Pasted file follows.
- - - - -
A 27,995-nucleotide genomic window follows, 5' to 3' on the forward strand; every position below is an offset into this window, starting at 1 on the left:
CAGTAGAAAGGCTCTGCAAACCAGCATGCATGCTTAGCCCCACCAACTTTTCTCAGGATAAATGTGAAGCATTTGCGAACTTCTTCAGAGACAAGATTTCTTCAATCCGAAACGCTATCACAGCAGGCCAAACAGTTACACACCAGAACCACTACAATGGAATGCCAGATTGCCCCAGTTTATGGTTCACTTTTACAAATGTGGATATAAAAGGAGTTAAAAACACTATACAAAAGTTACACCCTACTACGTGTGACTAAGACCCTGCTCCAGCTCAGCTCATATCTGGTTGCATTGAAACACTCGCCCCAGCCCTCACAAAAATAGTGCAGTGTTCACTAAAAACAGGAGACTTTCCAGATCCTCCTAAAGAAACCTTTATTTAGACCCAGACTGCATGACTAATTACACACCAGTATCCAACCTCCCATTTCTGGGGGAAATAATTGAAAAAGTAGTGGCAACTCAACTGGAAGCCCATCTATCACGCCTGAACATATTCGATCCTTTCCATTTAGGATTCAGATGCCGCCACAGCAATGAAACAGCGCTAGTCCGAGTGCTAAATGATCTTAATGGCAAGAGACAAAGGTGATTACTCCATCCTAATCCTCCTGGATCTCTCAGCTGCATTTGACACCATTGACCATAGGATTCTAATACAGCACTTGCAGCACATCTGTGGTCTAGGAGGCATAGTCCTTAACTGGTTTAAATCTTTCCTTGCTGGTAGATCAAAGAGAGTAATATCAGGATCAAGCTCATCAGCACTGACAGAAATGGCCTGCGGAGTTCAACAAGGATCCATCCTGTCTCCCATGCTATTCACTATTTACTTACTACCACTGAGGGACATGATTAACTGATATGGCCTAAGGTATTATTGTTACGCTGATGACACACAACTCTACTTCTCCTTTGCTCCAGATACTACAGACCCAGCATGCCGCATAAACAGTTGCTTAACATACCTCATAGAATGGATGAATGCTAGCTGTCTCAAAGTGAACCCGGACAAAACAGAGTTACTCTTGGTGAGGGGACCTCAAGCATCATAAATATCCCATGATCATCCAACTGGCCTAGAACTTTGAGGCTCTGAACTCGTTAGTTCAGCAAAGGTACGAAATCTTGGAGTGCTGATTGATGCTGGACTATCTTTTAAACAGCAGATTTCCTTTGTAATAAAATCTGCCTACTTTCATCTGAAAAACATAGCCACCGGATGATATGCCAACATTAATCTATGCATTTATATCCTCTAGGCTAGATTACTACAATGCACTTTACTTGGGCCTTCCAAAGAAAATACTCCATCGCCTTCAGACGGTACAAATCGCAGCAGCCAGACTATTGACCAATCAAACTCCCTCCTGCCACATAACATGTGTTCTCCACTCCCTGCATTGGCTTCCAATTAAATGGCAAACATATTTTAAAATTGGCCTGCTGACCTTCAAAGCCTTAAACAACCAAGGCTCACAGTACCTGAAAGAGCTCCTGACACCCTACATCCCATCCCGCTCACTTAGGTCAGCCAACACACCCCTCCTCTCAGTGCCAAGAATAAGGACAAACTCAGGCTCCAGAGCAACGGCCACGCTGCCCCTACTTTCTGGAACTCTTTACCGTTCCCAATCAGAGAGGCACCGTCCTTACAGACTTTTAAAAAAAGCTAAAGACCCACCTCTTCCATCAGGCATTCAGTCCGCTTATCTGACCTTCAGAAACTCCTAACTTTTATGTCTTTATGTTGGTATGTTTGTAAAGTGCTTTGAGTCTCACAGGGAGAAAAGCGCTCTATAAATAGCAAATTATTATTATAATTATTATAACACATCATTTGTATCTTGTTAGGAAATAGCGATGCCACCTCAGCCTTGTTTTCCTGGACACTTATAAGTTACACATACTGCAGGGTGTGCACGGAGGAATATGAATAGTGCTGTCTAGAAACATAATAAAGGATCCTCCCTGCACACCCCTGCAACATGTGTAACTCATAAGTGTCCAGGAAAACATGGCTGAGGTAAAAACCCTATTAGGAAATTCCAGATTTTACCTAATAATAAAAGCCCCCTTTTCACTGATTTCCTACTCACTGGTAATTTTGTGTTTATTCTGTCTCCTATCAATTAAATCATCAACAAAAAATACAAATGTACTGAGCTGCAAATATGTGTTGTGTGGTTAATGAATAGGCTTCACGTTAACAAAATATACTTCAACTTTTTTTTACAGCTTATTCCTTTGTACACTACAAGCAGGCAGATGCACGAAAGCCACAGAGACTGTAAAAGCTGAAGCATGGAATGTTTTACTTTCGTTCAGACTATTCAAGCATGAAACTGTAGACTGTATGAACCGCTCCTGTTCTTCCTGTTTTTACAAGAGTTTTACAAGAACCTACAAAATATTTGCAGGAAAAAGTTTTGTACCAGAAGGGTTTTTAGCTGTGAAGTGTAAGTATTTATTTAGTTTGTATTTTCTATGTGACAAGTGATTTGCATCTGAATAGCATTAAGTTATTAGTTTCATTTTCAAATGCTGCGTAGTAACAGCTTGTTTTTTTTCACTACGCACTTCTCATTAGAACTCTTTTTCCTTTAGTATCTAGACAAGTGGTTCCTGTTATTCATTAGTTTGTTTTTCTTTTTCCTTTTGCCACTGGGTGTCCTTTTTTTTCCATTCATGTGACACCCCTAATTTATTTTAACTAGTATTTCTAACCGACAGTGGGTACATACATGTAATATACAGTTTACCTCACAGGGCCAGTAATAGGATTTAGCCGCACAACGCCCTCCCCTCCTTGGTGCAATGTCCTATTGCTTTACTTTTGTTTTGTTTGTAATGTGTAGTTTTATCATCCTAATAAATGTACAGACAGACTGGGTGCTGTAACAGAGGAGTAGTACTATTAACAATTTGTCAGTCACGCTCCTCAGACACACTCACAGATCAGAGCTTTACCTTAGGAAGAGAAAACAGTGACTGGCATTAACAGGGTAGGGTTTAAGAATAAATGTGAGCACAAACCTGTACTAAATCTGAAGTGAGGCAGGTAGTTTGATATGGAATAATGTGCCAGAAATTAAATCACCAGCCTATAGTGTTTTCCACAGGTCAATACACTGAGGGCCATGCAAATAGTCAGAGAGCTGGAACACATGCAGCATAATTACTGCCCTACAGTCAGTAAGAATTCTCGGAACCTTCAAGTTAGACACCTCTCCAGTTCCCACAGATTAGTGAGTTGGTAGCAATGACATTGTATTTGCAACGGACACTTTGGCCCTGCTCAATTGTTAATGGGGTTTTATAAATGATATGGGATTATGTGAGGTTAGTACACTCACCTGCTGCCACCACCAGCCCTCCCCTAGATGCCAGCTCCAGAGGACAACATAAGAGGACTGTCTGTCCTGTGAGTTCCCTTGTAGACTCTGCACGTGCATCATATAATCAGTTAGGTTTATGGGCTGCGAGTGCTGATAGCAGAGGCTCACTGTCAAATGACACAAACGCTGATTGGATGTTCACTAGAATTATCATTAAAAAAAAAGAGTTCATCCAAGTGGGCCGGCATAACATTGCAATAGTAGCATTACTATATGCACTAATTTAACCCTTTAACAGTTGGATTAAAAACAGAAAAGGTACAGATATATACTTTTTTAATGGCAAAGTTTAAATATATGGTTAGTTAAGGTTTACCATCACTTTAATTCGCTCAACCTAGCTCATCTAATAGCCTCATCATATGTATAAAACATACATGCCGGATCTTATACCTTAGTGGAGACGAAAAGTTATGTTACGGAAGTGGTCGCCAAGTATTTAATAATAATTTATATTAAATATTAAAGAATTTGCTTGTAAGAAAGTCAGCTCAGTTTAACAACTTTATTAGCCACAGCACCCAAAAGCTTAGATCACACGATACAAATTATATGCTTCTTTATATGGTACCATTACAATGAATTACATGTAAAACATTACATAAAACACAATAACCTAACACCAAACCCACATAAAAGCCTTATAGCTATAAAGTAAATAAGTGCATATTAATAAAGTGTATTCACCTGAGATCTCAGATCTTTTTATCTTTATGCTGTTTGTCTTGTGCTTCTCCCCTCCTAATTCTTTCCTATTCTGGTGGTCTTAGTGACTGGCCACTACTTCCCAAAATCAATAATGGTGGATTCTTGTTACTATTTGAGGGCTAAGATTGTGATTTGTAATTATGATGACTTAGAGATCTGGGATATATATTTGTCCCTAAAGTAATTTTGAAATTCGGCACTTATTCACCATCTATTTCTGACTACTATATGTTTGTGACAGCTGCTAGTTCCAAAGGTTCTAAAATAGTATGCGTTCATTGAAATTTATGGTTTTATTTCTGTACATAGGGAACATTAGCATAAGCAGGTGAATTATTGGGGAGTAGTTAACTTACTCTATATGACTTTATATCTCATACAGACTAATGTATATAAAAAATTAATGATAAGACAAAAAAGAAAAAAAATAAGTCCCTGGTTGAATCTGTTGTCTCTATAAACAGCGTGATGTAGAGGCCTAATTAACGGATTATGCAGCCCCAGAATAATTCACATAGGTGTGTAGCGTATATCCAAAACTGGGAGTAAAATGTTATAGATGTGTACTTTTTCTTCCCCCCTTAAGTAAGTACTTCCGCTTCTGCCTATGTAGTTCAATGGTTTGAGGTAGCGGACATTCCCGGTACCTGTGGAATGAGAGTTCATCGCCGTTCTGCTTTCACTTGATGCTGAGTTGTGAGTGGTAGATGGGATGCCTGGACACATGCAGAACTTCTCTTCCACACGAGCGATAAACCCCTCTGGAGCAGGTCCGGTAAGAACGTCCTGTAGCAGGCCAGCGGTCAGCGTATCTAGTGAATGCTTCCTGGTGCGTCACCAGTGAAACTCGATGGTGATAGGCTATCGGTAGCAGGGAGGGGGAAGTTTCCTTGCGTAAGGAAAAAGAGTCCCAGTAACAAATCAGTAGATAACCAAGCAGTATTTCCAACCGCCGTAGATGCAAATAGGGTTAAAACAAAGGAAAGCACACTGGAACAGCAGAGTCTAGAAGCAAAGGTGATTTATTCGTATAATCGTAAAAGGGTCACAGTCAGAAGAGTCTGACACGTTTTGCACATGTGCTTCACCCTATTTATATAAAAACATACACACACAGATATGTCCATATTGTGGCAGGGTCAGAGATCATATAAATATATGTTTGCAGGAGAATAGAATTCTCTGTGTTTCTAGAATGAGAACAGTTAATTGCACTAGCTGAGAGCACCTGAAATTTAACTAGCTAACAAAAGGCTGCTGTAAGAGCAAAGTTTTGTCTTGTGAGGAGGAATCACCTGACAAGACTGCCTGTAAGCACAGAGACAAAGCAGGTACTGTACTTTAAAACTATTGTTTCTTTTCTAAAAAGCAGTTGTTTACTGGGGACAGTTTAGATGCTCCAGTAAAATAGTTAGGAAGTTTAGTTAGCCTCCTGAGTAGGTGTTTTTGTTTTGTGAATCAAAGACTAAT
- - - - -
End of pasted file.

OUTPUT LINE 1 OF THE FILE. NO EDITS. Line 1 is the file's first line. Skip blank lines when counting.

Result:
A 27,995-nucleotide genomic window follows, 5' to 3' on the forward strand; every position below is an offset into this window, starting at 1 on the left: